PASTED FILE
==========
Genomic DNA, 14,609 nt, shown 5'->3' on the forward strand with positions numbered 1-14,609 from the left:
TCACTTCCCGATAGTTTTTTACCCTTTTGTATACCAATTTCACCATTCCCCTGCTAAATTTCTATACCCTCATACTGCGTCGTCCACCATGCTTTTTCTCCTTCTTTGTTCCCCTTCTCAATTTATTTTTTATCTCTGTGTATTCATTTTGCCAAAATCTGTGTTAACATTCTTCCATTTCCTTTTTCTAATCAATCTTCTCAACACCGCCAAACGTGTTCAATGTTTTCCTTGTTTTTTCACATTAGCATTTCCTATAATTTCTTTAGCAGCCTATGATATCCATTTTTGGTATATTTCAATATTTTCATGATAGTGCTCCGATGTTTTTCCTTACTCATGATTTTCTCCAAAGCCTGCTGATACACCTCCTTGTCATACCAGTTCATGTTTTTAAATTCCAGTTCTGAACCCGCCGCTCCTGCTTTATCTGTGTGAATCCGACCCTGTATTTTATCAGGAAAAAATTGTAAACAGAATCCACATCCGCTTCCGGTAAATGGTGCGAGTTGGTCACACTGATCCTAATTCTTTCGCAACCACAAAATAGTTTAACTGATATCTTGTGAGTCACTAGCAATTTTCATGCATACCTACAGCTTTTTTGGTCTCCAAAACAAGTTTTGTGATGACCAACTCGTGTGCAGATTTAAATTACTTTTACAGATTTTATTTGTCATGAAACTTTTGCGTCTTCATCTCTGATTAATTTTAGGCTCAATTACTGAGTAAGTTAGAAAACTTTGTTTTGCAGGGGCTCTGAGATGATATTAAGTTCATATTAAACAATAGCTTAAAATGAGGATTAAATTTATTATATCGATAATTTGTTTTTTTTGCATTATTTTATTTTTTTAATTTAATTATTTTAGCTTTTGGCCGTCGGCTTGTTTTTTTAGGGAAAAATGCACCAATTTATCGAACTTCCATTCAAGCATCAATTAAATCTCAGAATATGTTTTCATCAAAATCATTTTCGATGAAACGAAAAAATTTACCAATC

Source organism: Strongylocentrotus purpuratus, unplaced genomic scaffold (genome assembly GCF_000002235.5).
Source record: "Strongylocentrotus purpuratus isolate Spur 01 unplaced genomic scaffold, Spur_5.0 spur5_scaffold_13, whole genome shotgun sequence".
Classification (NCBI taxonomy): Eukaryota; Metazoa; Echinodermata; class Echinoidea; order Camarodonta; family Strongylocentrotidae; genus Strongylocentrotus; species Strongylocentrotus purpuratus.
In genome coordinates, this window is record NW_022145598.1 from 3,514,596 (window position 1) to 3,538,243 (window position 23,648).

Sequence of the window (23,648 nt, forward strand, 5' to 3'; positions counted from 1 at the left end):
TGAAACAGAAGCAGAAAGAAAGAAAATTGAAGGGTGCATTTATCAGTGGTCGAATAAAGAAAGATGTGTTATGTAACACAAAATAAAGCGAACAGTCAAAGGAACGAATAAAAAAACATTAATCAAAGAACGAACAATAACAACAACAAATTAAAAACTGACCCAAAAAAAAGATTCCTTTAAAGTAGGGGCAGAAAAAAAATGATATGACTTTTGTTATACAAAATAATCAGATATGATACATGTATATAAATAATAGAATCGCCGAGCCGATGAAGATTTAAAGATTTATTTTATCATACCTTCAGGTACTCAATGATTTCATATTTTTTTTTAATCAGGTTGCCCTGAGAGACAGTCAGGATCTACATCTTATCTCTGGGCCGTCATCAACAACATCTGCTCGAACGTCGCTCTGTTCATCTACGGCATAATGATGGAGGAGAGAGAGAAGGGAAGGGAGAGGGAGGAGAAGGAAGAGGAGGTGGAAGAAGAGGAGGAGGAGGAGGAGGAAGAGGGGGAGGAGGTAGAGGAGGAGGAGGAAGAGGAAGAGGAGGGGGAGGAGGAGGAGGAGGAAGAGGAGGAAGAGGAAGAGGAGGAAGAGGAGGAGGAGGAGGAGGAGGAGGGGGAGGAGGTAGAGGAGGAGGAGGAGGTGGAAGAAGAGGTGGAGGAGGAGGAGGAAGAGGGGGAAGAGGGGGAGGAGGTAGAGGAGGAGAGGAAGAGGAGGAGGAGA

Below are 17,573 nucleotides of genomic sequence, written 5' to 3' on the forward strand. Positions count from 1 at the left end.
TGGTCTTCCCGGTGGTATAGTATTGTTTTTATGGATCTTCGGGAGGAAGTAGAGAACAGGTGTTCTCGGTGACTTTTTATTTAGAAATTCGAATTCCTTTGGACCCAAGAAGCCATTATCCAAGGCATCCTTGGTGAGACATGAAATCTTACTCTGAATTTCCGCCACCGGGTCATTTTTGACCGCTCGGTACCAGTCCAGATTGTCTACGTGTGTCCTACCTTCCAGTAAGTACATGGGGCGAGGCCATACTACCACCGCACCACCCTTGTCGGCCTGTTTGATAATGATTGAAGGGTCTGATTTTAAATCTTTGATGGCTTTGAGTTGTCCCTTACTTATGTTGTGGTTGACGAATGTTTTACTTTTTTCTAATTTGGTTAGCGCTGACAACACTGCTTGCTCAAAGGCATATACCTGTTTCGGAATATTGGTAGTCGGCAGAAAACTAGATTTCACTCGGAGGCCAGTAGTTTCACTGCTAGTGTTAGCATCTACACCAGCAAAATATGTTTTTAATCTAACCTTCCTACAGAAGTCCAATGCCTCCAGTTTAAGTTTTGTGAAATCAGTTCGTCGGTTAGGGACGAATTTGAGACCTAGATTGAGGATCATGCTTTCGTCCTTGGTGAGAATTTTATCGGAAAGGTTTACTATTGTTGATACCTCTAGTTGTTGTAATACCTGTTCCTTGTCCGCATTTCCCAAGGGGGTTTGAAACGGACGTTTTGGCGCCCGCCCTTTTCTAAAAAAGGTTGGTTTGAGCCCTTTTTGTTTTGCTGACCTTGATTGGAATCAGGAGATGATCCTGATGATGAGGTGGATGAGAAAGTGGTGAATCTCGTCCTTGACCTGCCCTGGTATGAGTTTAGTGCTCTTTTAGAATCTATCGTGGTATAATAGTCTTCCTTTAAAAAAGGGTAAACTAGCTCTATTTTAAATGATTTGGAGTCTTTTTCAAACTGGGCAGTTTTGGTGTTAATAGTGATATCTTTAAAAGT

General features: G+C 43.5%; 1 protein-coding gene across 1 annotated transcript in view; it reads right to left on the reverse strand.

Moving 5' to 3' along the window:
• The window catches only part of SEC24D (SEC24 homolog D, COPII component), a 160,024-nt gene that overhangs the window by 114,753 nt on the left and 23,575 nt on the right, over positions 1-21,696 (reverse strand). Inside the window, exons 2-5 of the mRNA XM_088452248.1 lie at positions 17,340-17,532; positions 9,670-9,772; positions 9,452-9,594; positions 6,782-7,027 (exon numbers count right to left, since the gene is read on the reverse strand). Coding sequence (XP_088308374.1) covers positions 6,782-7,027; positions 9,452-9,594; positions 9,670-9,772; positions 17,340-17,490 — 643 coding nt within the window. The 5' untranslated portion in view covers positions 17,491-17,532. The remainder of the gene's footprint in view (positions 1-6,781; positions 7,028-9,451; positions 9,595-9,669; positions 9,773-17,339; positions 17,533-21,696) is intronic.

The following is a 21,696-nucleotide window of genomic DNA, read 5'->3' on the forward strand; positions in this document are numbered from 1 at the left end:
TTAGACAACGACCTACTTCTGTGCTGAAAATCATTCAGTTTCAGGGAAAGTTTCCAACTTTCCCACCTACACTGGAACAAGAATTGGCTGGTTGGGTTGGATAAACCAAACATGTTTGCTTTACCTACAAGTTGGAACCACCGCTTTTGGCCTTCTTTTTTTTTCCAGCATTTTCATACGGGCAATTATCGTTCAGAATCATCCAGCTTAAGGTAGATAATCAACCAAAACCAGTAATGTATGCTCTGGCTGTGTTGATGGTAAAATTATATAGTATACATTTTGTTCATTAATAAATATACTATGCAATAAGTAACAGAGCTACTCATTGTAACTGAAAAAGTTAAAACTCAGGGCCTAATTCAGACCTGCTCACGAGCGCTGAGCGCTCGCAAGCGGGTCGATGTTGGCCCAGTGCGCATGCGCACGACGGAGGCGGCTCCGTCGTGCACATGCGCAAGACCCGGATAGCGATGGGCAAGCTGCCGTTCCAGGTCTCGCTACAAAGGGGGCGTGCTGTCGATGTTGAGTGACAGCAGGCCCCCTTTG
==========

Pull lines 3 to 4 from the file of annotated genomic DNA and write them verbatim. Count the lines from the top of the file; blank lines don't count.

Source organism: Strongylocentrotus purpuratus, unplaced genomic scaffold (genome assembly GCF_000002235.5).
Source record: "Strongylocentrotus purpuratus isolate Spur 01 unplaced genomic scaffold, Spur_5.0 spur5_scaffold_13, whole genome shotgun sequence".